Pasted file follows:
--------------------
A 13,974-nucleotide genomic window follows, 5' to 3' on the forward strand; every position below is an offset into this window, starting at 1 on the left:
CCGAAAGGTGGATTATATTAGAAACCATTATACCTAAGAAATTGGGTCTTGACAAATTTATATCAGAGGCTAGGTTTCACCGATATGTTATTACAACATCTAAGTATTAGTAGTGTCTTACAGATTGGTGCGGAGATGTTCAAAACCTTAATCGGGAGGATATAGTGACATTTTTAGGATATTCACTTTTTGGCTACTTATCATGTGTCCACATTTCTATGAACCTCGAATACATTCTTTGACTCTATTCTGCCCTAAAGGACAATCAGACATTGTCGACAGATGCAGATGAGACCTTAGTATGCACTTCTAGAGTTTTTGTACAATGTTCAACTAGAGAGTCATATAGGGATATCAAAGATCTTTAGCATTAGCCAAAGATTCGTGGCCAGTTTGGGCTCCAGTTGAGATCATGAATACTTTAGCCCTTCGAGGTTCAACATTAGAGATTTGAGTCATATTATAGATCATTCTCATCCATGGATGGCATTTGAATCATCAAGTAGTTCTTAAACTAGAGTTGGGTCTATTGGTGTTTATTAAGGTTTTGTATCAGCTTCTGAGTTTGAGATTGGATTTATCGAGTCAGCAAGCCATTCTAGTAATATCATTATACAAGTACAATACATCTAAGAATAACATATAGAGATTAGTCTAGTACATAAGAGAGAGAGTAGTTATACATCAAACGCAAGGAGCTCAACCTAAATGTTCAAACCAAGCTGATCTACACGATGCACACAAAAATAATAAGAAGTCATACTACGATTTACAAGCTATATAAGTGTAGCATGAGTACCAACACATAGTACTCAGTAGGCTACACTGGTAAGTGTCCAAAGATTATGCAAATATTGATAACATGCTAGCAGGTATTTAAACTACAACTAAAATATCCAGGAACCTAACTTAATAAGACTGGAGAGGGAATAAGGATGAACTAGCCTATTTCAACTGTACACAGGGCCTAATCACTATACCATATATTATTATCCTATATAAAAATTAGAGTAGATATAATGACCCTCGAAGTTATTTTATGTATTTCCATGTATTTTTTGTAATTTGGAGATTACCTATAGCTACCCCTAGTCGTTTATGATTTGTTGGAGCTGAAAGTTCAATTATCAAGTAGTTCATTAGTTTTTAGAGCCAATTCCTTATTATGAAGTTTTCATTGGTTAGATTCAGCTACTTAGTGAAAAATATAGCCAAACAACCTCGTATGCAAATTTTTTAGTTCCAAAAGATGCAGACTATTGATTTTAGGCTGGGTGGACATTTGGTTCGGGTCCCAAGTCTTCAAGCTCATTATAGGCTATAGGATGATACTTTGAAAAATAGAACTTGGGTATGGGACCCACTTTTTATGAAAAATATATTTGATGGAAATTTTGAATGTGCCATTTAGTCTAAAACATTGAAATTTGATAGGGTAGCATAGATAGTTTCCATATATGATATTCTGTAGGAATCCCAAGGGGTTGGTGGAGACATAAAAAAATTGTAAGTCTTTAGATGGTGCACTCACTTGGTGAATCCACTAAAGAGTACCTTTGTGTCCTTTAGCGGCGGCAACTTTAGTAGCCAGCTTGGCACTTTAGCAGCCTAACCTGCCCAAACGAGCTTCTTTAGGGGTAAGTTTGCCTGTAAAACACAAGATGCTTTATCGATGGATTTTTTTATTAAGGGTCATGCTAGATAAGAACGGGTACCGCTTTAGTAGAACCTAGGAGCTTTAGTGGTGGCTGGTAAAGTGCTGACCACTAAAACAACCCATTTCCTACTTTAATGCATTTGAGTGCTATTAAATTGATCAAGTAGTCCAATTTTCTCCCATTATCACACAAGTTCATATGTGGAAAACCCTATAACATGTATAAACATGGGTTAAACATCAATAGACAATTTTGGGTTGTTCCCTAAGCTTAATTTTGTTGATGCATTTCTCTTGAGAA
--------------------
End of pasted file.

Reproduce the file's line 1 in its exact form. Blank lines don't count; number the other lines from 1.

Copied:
A 13,974-nucleotide genomic window follows, 5' to 3' on the forward strand; every position below is an offset into this window, starting at 1 on the left: